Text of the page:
Dealing with Organizational Bureaucracy

Dealing with Organizational Bureaucracy

Article originally published in the Philadelphia Business Journal on October 23, 2018

How many of us have worked in bureaucratic organizations in which overly-prescriptive policies, procedures and controls approach the point where employees are micro-managed, and encroach on time better spent running and growing the business and providing a great customer or client experience? Unfortunately, too many of us.

Early in my career, I was introduced by the senior leadership of my company to the management tool called “management by objectives,” or MBOs, as it is commonly referred to within industry. This is a system in which employees document their own objectives as well as those that support their boss’ objectives and so forth, up through the reporting structure of the organization, all in support of the objectives of the company. This process was overly time-consuming.

Each year we wrote detailed business plans – documents which not only outlined the objectives of a business, but also outlined detailed strategies to accomplish those objectives. Due to changes in the business environment, many business plans became obsolete after they were written. Perhaps that’s why they often just sat in a desk drawer or in a bookcase in someone’s office until a year passed and it was time to write the next business plan.

Many of us are required to write lengthy reports, communicating to our bosses our activities and results accomplished during the month or quarter. Shouldn’t we only be focusing on communicating what’s important? Is there a better way of informing upper management of this information?

MBOs, business plans and monthly/quarterly progress reports serve a purpose. The question is how can that purpose be most effectively served with the least amount of bureaucracy, and without taking a leader’s time away from operating the business?

To address the issue of burdensome bureaucracy in my company, when I became CEO I reduced written detailed reports sent to me to the minimum, focused on what was important. Written reports consisted of a one to two-page executive summary, not on pages deep within a multi-page report. The amount of verbal reporting was increased. This had the benefit of increasing the dialogue between leaders and their direct reports, and also made for better decision-making and understanding of the issues facing the business.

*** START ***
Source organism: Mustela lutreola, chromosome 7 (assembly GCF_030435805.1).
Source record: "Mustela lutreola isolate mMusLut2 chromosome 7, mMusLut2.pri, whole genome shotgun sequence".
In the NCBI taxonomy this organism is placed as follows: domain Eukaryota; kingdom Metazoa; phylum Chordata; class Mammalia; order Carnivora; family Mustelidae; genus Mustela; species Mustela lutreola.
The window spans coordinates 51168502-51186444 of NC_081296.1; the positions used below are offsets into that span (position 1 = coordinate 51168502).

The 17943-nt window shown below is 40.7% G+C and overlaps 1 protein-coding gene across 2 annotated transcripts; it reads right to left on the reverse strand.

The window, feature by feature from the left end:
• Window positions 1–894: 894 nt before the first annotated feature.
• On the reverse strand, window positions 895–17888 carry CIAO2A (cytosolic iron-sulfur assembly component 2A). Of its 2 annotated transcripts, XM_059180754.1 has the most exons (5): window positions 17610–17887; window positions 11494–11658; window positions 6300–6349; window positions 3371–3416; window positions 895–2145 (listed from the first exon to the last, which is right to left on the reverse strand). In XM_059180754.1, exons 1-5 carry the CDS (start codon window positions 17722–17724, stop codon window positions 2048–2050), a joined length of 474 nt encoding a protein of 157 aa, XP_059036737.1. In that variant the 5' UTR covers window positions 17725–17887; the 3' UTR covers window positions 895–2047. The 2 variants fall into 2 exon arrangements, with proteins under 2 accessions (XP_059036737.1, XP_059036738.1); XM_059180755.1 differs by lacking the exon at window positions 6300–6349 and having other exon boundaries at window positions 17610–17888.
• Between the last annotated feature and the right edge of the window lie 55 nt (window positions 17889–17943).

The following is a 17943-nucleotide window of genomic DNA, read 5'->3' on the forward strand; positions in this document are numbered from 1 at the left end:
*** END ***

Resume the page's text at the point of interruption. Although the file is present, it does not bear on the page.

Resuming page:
How many of us have worked in organizations that required approval by the next level up for decisions that we should have been trusted to make? Unfortunately, too many of us.

As I rose up in leadership positions of increasing responsibility in my company, I rebelled against the requirement that I review all travel expense reimbursement submissions of my direct reports to ensure they had adhered to policy. I never performed these reviews – I just signed off so my employees could be rapidly reimbursed for their travel expenses. That saved me a significant amount of time which I spent on more productive tasks.

I had the philosophy that if I couldn’t trust my employees to follow my company’s travel policies, or if they didn’t have the common sense to inform me that they were violating a policy for a good reason, I didn’t want them working for me.

Did a direct report ever ask for forgiveness after an action was taken versus asking for permission before taking the action? Yes, of course. However, if they were exercising common sense and good critical judgment, I would celebrate and not sanction them.

I never held my direct reports accountable for the individual expense line items between the revenue line and the net income line on the P&L statements for which they were accountable. They were free to manage their costs as they saw fit to meet their revenue, net income and growth goals. If they weren’t capable of managing the resources available to them to run their business, they were not the right people in these positions.

Challenging policies, procedures and controls is a good thing. Some policies address issues that no longer exist, and now only increase bureaucracy and hamper the operation of the business. When policies no longer serve a useful purpose, they need to go.

On occasion, policies, procedures and controls are put in place because of actions by an employee that violated a policy. Avoid the one size fits all solution to this type of issue. Deal with the offending individual, but don’t shackle the rest of the organization by adopting policies that impose unnecessary controls that impede leaders from doing their jobs. The less a leader with good critical judgment is constrained by overly burdensome rules and bureaucracy, the better the performance of their unit and the company.

Stan Silverman is founder and CEO of Silverman Leadership. He is a speaker, advisor and nationally syndicated writer on leadership, entrepreneurship and corporate governance. Silverman earned a Bachelor of Science degree in chemical engineering and an MBA degree from Drexel University. He is also an alumnus of the Advanced Management Program at the Harvard Business School. He can be reached at Follow Silverman on LinkedIn here and on Twitter, @StanSilverman.

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